April 30, 2013
Today’s 24/7 news and information cycle can help organizations spread the news of a good review. Of course, it swings the other way as well. News — good and bad — travels faster than ever, fueled also by Twitter, Facebook and other social media. As noted in Crisis Communications: Preparing Your Plan, being prepared is crucial when news breaks affecting your industry. When your customers, suppliers, stakeholders and other audiences seek out more information about what they have heard or seen in media, 85 percent of the time they turn to search engines such as Google, Yahoo or Bing. You may be prepared with the traditional preparation of standby statements, Q&As, testimonials, case studies, spokespeople, images and the press release. You should also consider a Google Ad Buy.
Google Text Ads are advertisements that appear next to Google’s search results based on keywords you determine. They link to your website or social media page and can be bought at any budget. They can help you with all four steps of a crisis communications response:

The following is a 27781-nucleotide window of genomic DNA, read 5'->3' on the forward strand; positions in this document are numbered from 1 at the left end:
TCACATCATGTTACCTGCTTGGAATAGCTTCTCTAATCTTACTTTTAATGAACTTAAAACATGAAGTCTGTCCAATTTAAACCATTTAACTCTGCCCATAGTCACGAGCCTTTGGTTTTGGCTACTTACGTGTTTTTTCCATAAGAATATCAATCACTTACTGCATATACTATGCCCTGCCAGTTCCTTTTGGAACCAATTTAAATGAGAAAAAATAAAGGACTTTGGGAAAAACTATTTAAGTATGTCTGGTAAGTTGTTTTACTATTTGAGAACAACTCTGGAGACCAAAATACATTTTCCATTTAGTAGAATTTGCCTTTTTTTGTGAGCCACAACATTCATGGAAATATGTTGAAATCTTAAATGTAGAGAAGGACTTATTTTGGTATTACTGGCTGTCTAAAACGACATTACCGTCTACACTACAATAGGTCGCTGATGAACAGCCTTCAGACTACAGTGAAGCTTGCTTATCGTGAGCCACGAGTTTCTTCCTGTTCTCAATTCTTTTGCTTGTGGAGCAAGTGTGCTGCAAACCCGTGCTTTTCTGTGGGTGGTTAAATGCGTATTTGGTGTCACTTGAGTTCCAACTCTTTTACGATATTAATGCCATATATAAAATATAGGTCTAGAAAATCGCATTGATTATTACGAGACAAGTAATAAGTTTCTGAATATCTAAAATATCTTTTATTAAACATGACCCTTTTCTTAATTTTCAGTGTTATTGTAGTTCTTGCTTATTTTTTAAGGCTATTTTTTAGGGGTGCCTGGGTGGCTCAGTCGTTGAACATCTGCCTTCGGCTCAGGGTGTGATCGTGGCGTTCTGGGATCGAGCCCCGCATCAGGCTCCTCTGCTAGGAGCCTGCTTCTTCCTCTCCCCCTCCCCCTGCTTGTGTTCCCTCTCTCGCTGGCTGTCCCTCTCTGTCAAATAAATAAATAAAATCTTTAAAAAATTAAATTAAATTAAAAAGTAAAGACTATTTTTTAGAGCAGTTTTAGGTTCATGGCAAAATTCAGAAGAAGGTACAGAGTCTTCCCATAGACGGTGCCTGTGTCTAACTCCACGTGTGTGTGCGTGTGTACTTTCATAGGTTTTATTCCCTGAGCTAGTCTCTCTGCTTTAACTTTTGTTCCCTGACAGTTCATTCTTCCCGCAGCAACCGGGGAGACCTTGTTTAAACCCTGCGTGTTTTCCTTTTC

- Prevention – Build a foundation now with favorable news to share.
- Preparation – Well before a crisis begins, write ads for a variety of potential scenarios and have them approved and ready to go at a moment’s notice.
- Response – As you observe the ad buy metrics, adjust your keyword selection and budget. If the issue changes, write new headlines and descriptions and add them to the buy.
- Recovery –After the crisis is over, you may want to explain what is being done now, or how you have improved your product or service as a result.
Every issue is different. How you handle the steps, what you say, how long you run the ads and how much you spend will vary. At the end of the day, you have tried to stem the tide and influence the conversation. By having your side of the story displayed, you may have averted a greater negative groundswell.
You can practice the same method in Yahoo or Bing and in Facebook, Twitter and YouTube with ads “on the ready” — an especially important tactic as many people get their news first from social media.